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Members of the O’Leary Community Health Foundation watched in awe as Stephanie Gaudet ran a variety of tests on a medical mannequin, Sim Man ALS (Advanced Life Support), in Community Hospital’s new training lab.
The recent demonstration by the Clinical Nurse Educator for Community Hospitals West was a proud moment for hospital staff and the foundation. It was roughly a year ago that staff approached the foundation about the need for a simulator training lab.
Once foundation members were able to visualize how the lab would function then they were all onboard, recalls the hospital’s Director of Nursing, Susanne LaPierre.
LaPierre and Cheri Harris, clinical leader for the in-patient unit, toured simulator labs at Prince County Hospital, Queen Elizabeth Hospital, Queen Elizabeth II Health Centre and UPEI for ideas and chose elements that they felt would work best in O’Leary.
They have male and female (Nursing Annie) mannequins and a chest (Chester) on which medical simulations can be set up and manipulated via tablet. Vitals are displayed on a wall-mounted monitor.
“I believe it is the first rural facility in Canada to have its own simulator lab,” Community Hospitals West administrator Paul Young said.
The cost of the simulators was just under $60,000. The Hospital Auxiliary covered $5,000 of the cost and the foundation covered the rest.
“It’s quite incredible the amount that’s been done just with the repurposing of existing resources."
- Paul Young
Young said converting a former TV quiet room for in-patients into a simulator lab, an adjacent washroom into an observation room and a room across the hall into simulator lab storage area cost less than $1,000. The examination room lights in the ceiling would ordinarily cost $20,000, but they were repurposed from an in-patient room which once served as a labour and delivery room.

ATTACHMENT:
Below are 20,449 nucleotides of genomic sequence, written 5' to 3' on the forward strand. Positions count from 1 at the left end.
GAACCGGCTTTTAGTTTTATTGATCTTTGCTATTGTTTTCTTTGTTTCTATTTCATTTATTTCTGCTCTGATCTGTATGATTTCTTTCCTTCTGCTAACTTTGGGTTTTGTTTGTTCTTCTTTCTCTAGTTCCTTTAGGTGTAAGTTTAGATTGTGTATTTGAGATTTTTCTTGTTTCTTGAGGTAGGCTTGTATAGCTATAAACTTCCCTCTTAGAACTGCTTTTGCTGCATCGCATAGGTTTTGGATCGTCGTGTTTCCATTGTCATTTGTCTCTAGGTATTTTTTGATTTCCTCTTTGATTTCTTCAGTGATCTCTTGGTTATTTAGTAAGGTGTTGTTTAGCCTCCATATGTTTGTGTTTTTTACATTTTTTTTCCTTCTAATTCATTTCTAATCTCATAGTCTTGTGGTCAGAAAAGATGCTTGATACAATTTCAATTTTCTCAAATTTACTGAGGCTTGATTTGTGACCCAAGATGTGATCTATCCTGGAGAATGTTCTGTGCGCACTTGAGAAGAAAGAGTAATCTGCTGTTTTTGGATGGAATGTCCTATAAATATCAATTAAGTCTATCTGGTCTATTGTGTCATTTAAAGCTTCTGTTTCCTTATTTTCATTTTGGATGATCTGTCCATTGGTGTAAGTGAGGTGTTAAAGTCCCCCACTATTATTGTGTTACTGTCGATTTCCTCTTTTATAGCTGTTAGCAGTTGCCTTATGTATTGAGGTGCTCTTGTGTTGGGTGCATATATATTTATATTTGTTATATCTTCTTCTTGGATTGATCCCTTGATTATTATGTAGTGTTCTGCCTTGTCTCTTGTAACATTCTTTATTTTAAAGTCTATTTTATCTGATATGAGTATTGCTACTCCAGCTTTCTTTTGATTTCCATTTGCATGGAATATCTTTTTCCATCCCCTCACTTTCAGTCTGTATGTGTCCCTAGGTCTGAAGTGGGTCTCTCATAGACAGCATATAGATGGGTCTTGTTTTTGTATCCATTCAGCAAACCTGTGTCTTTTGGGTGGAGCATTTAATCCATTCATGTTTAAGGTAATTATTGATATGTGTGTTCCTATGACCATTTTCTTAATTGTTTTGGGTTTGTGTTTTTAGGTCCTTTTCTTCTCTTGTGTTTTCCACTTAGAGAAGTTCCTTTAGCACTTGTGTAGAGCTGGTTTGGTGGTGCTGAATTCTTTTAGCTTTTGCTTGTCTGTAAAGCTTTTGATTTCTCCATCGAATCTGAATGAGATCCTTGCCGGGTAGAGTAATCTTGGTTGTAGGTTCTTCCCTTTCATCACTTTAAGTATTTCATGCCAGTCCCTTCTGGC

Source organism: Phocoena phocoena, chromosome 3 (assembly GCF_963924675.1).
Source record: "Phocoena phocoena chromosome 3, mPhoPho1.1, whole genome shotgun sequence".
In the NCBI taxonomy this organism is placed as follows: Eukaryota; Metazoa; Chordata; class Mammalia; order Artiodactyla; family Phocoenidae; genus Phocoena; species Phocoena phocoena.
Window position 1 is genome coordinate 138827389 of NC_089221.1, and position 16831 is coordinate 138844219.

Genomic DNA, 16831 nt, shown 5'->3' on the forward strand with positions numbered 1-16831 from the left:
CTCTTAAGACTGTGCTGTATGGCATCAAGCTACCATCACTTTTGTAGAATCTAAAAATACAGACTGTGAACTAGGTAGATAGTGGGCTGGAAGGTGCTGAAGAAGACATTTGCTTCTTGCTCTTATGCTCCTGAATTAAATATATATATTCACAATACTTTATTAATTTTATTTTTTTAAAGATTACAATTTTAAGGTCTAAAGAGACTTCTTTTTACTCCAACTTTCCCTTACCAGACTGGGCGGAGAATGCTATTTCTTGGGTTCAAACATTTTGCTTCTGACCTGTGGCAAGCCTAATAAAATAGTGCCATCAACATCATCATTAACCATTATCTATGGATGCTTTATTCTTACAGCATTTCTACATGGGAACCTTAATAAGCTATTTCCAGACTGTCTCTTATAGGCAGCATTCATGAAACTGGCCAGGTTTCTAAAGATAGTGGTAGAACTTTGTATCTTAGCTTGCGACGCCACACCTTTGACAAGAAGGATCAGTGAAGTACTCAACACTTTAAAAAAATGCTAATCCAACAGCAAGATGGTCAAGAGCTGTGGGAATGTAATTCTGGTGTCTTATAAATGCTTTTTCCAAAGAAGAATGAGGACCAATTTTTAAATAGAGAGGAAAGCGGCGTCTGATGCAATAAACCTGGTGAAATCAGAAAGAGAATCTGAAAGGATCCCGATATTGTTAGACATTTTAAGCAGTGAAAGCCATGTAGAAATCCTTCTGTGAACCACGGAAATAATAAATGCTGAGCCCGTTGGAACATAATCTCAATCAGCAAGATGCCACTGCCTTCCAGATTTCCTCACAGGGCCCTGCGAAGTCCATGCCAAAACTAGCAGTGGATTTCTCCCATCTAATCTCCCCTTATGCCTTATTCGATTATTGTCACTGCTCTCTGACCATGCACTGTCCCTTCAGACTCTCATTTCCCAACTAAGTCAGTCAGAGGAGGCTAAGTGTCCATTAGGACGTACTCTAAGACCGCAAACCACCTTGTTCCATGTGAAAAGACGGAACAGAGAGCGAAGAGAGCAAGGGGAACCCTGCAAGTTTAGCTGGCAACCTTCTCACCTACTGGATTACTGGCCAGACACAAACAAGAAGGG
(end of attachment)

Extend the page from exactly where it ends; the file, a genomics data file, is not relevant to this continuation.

Gaudet said she had been storing up expired IV tubing and equipment for use in the lab.
“It’s quite incredible the amount that’s been done just with the repurposing of existing resources,” Young said.
But staff said the room would not have been possible without the ongoing support of the hospital foundation.
Foundation member Eileen Brown said she is impressed with how the lab turned out and with the promise it holds.
Gaudet said hospital staff can use the lab to build competence and confidence in a risk-free environment.
“It allows them to come in, gives them that repetitive hands-on training.”
LaPierre expects staff from both Western and Community Hospitals will use the simulation lab when working on certification and re-certification in advanced care life support.
The lab only opened last month and, already, paramedics with Island EMS have used it to practice scenarios. Firefighters and other emergency workers can also schedule time in the lab. Harris or Gaudet will need to be in attendance to help run the simulations.
A new classroom also opened in the hospital last month and staff expects to be able to use it in tandem with the simulation lab. Community groups can also use the classroom for training, Young said.
The simulation lab is set up at the end of the in-patient wing, thus allowing those attending sessions to arrive through the cafeteria entrance so as not to disrupt the in-patient unit.
Young suggests the lab will also be an important resource for recruiting physicians. He noted Dr. Maloney, who is expected to arrive from South Africa by late spring, was particularly impressed about having access to such a resource in a rural setting.